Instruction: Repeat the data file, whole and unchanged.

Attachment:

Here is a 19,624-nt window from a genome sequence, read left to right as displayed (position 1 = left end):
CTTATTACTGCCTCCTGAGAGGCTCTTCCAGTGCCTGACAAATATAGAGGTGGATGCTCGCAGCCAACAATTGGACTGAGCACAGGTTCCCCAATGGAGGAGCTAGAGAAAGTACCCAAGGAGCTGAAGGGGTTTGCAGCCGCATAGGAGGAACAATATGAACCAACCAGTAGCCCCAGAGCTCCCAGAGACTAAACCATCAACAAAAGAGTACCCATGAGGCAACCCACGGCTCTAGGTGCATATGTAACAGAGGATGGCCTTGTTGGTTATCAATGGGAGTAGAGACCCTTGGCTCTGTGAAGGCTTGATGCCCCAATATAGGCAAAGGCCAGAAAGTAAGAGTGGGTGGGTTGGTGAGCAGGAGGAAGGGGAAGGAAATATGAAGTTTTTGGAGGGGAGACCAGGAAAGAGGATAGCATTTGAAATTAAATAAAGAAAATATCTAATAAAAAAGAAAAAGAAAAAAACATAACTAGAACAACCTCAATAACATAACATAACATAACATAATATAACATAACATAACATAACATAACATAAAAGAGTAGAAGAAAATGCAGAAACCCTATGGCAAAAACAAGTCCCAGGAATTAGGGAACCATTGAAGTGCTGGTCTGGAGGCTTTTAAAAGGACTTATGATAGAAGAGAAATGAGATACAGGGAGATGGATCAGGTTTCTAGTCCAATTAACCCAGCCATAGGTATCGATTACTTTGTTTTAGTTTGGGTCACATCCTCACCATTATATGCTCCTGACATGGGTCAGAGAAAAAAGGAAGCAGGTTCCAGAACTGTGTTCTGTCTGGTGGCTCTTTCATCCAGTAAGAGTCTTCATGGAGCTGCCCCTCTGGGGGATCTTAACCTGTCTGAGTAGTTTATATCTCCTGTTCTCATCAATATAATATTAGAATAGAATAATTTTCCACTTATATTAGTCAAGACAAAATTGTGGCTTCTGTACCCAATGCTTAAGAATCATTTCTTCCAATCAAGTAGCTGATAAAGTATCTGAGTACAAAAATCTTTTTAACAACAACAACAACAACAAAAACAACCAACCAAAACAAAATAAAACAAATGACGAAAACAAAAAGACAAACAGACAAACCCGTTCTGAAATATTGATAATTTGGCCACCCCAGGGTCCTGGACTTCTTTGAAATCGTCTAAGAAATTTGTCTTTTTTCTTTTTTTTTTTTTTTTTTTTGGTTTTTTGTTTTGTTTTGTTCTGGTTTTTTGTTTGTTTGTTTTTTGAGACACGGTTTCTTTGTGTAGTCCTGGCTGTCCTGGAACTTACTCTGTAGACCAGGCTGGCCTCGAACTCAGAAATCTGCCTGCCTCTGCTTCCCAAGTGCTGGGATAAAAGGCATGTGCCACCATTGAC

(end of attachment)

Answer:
Here is a 19,624-nt window from a genome sequence, read left to right as displayed (position 1 = left end):
CTTATTACTGCCTCCTGAGAGGCTCTTCCAGTGCCTGACAAATATAGAGGTGGATGCTCGCAGCCAACAATTGGACTGAGCACAGGTTCCCCAATGGAGGAGCTAGAGAAAGTACCCAAGGAGCTGAAGGGGTTTGCAGCCGCATAGGAGGAACAATATGAACCAACCAGTAGCCCCAGAGCTCCCAGAGACTAAACCATCAACAAAAGAGTACCCATGAGGCAACCCACGGCTCTAGGTGCATATGTAACAGAGGATGGCCTTGTTGGTTATCAATGGGAGTAGAGACCCTTGGCTCTGTGAAGGCTTGATGCCCCAATATAGGCAAAGGCCAGAAAGTAAGAGTGGGTGGGTTGGTGAGCAGGAGGAAGGGGAAGGAAATATGAAGTTTTTGGAGGGGAGACCAGGAAAGAGGATAGCATTTGAAATTAAATAAAGAAAATATCTAATAAAAAAGAAAAAGAAAAAAACATAACTAGAACAACCTCAATAACATAACATAACATAACATAATATAACATAACATAACATAACATAACATAAAAGAGTAGAAGAAAATGCAGAAACCCTATGGCAAAAACAAGTCCCAGGAATTAGGGAACCATTGAAGTGCTGGTCTGGAGGCTTTTAAAAGGACTTATGATAGAAGAGAAATGAGATACAGGGAGATGGATCAGGTTTCTAGTCCAATTAACCCAGCCATAGGTATCGATTACTTTGTTTTAGTTTGGGTCACATCCTCACCATTATATGCTCCTGACATGGGTCAGAGAAAAAAGGAAGCAGGTTCCAGAACTGTGTTCTGTCTGGTGGCTCTTTCATCCAGTAAGAGTCTTCATGGAGCTGCCCCTCTGGGGGATCTTAACCTGTCTGAGTAGTTTATATCTCCTGTTCTCATCAATATAATATTAGAATAGAATAATTTTCCACTTATATTAGTCAAGACAAAATTGTGGCTTCTGTACCCAATGCTTAAGAATCATTTCTTCCAATCAAGTAGCTGATAAAGTATCTGAGTACAAAAATCTTTTTAACAACAACAACAACAACAAAAACAACCAACCAAAACAAAATAAAACAAATGACGAAAACAAAAAGACAAACAGACAAACCCGTTCTGAAATATTGATAATTTGGCCACCCCAGGGTCCTGGACTTCTTTGAAATCGTCTAAGAAATTTGTCTTTTTTCTTTTTTTTTTTTTTTTTTTTGGTTTTTTGTTTTGTTTTGTTCTGGTTTTTTGTTTGTTTGTTTTTTGAGACACGGTTTCTTTGTGTAGTCCTGGCTGTCCTGGAACTTACTCTGTAGACCAGGCTGGCCTCGAACTCAGAAATCTGCCTGCCTCTGCTTCCCAAGTGCTGGGATAAAAGGCATGTGCCACCATTGAC